2022 Edition: Keep or cancel the Standard Chartered X Card?

Will Standard Chartered waive the X Card's annual fee for a third consecutive year? Do they have much of a choice?

The Standard Chartered X Card launched in July 2019, which means that the inaugural batch of cardholders will soon be facing the annual “keep or cancel” question. 

scb x card

For the past two years, this has been settled almost by default, with Standard Chartered offering an “exceptional” waiver of the annual fee in 2020 and 2021. I’m not complaining, though it does make a mockery of the bank’s claim that “the annual fee is strictly non-waivable”.

What’s changed with the X Card in the 12 months since I wrote last year’s keep or cancel piece? Will 2022 see another “exceptional” waiver? And can something really be considered “exceptional” if it’s, um, kind of the norm? 

SCB X Card: The story so far

SCB X Card display
X Card display at Raffles Place

The SCB X Card officially launched on 25 July 2019 with a sensational 100,000 miles sign-up bonus. This was unprecedented in Singapore, and proved so popular that it had to be pulled just six days after launch. The replacement sign-up offer of 60,000 miles was still good, though obviously not as attractive as the original. 

scb x card promotion ending early
The X Card’s 100,000 miles offer was pulled just 6 days after launch

Even so, Standard Chartered had difficulty keeping up with demand. This was nowhere more apparent than the packaging. When it first launched, the SCB X Card came in a beautiful box that lit up when opened. A few weeks later and that became a regular box sans lights. A few weeks more, and just a plain envelope. 

scb x card box evolution

So overwhelming was the response that Standard Chartered eventually decided to suspend any new applications on 20 August 2019. There then followed a limbo period, and at one point the X Card had been closed for applications twice as long as it’d been open!

scb x card unavailable

The moratorium came to an end on 16 October 2019 when the SCB X Card relaunched in plastic form. Cardholders would get an IOU for a metal card, with the same 60,000 miles sign-up bonus.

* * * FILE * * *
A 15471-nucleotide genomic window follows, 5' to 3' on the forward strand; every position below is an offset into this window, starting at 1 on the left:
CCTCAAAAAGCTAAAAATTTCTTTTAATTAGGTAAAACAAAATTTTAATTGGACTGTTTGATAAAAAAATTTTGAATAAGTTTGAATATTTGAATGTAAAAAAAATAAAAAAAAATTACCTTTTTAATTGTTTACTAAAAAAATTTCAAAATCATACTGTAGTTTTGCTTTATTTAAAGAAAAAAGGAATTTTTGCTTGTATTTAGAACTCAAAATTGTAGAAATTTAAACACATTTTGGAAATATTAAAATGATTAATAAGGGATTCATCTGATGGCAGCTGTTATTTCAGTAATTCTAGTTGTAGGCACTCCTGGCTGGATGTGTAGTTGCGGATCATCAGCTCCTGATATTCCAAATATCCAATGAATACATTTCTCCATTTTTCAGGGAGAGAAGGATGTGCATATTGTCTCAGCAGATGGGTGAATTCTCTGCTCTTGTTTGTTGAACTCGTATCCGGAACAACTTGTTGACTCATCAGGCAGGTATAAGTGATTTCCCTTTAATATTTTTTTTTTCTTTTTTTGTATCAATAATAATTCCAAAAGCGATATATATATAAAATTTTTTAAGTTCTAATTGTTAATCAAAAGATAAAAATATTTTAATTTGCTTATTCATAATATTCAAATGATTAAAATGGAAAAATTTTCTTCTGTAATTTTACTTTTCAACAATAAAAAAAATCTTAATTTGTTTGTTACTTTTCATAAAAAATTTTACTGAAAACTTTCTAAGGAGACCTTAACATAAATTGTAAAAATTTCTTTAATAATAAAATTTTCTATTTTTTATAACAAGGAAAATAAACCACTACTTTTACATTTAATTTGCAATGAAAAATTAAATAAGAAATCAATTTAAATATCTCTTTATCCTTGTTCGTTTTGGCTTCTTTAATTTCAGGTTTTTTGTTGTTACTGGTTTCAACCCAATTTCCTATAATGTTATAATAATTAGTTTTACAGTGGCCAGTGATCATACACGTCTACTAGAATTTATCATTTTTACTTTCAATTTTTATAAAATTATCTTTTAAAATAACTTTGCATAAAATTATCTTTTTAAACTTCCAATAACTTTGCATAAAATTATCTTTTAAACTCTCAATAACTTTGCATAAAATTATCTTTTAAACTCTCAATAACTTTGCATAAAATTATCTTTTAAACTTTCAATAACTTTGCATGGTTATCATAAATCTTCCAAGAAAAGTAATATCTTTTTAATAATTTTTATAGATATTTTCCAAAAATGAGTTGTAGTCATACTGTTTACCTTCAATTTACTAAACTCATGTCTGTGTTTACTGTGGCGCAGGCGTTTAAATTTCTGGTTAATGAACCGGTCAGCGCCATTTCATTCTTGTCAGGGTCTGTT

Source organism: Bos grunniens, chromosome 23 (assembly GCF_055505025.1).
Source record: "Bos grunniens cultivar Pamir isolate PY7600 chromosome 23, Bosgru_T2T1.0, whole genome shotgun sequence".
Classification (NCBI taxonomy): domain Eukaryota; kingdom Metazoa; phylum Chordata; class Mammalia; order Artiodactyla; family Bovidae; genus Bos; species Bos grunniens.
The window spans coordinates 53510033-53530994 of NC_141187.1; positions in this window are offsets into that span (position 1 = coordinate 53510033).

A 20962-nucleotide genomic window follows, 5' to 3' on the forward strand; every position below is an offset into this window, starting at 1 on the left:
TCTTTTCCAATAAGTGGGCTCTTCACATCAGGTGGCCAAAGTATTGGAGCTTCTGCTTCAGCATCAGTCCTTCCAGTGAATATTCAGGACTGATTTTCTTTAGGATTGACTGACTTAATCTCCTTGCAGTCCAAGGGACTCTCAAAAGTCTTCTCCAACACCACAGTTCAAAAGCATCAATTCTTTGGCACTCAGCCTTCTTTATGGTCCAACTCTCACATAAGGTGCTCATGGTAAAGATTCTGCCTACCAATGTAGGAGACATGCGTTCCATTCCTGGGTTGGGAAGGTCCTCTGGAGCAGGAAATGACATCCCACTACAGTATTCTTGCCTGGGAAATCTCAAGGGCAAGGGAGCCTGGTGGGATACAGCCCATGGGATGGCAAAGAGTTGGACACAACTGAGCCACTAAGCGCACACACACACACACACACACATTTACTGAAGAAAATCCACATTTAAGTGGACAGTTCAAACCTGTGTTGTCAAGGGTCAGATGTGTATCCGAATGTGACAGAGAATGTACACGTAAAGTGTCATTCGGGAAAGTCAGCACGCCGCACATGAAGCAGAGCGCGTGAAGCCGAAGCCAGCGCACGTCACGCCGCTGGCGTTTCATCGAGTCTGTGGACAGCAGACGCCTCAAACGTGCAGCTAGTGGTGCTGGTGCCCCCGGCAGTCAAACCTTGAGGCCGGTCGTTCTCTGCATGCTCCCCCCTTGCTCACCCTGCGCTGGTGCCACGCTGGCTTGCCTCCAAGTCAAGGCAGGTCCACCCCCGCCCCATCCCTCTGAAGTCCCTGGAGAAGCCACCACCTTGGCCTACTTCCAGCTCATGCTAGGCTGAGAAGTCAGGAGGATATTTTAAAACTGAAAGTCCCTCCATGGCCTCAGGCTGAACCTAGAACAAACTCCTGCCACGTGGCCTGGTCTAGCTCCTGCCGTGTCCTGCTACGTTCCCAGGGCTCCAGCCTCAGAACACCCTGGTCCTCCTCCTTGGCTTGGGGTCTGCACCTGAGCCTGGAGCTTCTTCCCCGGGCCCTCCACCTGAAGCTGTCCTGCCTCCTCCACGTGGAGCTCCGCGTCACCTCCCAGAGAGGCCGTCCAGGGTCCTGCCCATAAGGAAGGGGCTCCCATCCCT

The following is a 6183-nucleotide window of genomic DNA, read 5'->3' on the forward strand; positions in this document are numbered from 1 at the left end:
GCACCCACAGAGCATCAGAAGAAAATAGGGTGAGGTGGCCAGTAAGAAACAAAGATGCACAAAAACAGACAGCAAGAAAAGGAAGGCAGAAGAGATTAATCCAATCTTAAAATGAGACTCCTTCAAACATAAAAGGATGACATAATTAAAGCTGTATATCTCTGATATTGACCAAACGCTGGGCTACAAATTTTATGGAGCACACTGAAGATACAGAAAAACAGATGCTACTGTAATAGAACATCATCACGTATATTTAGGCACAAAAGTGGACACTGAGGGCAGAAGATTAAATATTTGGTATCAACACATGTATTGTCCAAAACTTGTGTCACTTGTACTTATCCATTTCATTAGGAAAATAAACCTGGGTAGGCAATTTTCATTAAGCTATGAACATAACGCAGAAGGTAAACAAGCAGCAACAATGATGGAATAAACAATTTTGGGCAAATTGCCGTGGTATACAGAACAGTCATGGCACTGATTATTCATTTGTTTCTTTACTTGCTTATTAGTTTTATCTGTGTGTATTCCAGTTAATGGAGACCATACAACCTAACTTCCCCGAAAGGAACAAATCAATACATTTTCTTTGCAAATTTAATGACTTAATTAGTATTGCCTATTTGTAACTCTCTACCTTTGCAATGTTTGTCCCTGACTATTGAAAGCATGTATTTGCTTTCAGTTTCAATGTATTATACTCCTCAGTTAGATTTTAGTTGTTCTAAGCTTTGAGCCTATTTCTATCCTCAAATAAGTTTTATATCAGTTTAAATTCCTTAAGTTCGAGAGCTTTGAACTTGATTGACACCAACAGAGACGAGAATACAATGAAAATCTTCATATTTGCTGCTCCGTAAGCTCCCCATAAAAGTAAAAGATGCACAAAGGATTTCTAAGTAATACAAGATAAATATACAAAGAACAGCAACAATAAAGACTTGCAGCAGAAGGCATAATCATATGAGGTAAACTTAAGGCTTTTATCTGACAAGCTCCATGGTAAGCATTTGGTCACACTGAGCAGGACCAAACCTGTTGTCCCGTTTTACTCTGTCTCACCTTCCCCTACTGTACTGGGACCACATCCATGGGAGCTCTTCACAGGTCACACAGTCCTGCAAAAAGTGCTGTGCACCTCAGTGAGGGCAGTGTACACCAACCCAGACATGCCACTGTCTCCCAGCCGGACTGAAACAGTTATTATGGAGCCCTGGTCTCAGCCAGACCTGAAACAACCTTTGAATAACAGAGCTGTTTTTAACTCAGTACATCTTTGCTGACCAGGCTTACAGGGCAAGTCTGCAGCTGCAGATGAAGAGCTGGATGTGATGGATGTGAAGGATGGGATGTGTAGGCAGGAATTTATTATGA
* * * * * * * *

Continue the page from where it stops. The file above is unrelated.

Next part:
Then in February 2020, Standard Chartered decided to cease accepting new applications for the SCB Visa Infinite. “This is it,” I thought. “This is the moment where Standard Chartered makes the X Card its flagship and puts all its firepower behind it.” 

Fat chance- the rest of the year was largely uneventful (though I imagine COVID had something to do with that). We saw transfer bonuses to Emirates and IHG Rewards, a 3 mpd offer for foreign currency spend, and a 50,000 miles anniversary spending promotion (much less impressive than it sounded on paper), but that was it until the second year’s fee waiver came round.

The 2020/2021 cycle was even quieter, with Qantas and EVA Air specific sign-up bonuses the only things warranting a mention (other than a stealth devaluation of transfers to Qatar Privilege Club). Oh, and the SCB Visa Infinite that the X Card supposedly killed? It got relaunched in January 2021.

July 2021 saw a waiver of the third year’s annual fee as well, but the downward spiral has only continued in 2021/2022 where the X Card has somehow managed to become even more anonymous. I’ve checked the archives, and the only article I wrote in the last 12 months was about the suspension of the X Card’s travel credit option in April 2022 (tl;dr: don’t sweat it). 

Keep or cancel?

Here’s the basic problem with the SCB X Card. 

While there have been some sporadic offers here and there, there has been no improvement to the core value proposition since the day it launched. For the princely sum of S$695.50, cardholders enjoy two complimentary lounge visits, and 20-30% off selected restaurants at Marina Bay Sands.

That’s it. There’s no airport limo, no private club access, no dining memberships, no hotel perks, nothing you’d expect from a premium credit card. If anything, you might even argue that the SCB X Card has gotten worse while standing still, since its two-visit Priority Pass now excludes access to Plaza Premium Lounges.

Cardholders who call up to cancel are sometimes offered 20,000 miles as a retention bonus, but let’s be clear: this is woefully inadequate. Based on my value of 1.5 cents per mile, 20,000 miles would not even cover half the S$695.50 annual fee!

💳 Premium Cards & Renewal Miles
Card Annual Fee Year 1 Year 2 onwards
scb x cardSCB X Card S$695.50 30,000 miles 20,000 miles*
HSBC Visa Infinite S$650